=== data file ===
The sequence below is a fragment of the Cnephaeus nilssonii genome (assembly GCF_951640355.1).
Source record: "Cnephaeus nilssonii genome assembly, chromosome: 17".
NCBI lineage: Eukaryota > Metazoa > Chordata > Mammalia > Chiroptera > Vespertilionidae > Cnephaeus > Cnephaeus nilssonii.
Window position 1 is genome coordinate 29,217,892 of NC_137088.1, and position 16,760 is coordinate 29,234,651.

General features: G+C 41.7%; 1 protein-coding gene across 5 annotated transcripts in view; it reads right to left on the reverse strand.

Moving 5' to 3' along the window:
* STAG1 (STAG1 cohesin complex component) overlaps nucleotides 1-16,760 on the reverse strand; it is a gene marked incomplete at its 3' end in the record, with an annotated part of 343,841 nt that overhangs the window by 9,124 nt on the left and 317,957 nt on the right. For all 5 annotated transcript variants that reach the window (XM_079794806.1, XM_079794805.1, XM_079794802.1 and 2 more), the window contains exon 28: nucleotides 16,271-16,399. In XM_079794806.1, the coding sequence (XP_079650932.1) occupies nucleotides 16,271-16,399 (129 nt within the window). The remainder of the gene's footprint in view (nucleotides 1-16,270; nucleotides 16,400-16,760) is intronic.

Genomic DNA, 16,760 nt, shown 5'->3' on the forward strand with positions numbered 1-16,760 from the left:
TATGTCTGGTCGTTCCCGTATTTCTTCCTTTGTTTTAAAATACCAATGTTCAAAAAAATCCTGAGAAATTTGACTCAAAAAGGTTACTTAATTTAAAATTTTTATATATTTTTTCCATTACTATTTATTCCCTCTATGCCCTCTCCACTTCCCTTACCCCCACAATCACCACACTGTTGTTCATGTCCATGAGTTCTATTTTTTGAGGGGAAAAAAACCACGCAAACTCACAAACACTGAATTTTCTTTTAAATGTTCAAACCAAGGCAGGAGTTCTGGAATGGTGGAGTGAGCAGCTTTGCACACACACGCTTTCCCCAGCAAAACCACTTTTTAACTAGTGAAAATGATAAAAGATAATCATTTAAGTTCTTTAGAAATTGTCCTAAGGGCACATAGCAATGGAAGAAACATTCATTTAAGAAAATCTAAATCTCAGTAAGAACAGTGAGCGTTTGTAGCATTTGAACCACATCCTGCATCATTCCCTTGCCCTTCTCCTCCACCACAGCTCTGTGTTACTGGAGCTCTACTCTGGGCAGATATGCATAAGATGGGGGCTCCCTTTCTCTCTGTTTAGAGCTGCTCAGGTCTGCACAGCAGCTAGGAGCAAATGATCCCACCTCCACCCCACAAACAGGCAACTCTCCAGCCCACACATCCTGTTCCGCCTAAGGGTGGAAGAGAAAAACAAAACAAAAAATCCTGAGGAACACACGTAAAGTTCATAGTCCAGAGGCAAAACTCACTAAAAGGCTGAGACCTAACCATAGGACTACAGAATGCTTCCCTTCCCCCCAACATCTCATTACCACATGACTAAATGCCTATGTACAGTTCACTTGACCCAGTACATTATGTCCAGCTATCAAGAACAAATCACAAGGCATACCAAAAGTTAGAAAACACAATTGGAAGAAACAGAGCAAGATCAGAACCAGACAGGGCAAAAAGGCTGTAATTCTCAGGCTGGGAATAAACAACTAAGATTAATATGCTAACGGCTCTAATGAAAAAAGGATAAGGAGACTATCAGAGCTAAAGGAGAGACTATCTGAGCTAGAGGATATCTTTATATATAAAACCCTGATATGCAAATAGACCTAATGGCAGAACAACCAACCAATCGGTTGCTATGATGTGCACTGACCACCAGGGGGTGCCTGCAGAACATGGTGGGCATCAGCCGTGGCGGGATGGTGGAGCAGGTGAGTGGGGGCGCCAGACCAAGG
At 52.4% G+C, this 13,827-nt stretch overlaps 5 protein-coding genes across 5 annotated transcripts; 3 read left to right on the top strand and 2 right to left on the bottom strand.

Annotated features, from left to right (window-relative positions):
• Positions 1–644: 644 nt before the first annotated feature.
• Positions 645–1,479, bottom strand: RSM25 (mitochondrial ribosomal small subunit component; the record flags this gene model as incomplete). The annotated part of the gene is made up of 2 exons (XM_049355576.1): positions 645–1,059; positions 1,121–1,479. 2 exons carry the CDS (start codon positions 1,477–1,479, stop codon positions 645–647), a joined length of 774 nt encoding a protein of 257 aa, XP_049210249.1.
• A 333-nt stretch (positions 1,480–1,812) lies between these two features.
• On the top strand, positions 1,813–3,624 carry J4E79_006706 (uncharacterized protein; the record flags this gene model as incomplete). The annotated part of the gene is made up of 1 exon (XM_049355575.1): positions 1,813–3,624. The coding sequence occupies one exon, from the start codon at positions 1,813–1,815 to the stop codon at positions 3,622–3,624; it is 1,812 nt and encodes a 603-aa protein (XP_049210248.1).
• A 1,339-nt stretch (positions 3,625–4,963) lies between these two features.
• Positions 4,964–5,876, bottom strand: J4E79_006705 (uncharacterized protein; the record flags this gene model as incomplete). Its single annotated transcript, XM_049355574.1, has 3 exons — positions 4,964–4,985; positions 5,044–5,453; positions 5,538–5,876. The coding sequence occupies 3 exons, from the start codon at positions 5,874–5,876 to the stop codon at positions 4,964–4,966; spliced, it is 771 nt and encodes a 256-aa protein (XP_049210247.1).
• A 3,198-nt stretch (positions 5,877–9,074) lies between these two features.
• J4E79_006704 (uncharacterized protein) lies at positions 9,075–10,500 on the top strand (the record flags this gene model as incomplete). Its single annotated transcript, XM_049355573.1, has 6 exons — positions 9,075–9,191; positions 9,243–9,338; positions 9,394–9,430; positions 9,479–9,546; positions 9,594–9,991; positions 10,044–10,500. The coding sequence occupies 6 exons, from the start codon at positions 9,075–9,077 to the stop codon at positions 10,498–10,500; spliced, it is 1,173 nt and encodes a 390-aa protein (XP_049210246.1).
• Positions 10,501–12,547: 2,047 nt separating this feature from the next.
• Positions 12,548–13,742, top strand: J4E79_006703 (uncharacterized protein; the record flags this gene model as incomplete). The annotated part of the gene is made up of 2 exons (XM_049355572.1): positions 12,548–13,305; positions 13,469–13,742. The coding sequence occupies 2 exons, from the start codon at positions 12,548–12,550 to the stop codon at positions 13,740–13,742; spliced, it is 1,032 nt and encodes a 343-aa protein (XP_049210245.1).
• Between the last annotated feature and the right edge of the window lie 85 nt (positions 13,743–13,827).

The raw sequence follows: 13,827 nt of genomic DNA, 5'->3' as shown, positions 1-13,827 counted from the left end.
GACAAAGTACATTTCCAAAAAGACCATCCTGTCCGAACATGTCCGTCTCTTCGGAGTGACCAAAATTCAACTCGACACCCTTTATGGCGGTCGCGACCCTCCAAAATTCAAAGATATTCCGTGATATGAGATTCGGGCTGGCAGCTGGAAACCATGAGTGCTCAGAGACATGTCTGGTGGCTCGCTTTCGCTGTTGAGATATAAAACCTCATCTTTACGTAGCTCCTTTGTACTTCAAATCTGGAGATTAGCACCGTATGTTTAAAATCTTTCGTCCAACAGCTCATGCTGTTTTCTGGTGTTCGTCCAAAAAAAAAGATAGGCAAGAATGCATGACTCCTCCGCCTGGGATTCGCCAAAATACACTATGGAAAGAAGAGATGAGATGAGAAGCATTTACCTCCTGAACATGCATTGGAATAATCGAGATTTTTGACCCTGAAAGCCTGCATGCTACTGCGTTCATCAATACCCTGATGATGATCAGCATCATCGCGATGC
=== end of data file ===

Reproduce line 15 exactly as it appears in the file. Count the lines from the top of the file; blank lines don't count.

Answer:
• On the top strand, positions 1,813–3,624 carry J4E79_006706 (uncharacterized protein; the record flags this gene model as incomplete). The annotated part of the gene is made up of 1 exon (XM_049355575.1): positions 1,813–3,624. The coding sequence occupies one exon, from the start codon at positions 1,813–1,815 to the stop codon at positions 3,622–3,624; it is 1,812 nt and encodes a 603-aa protein (XP_049210248.1).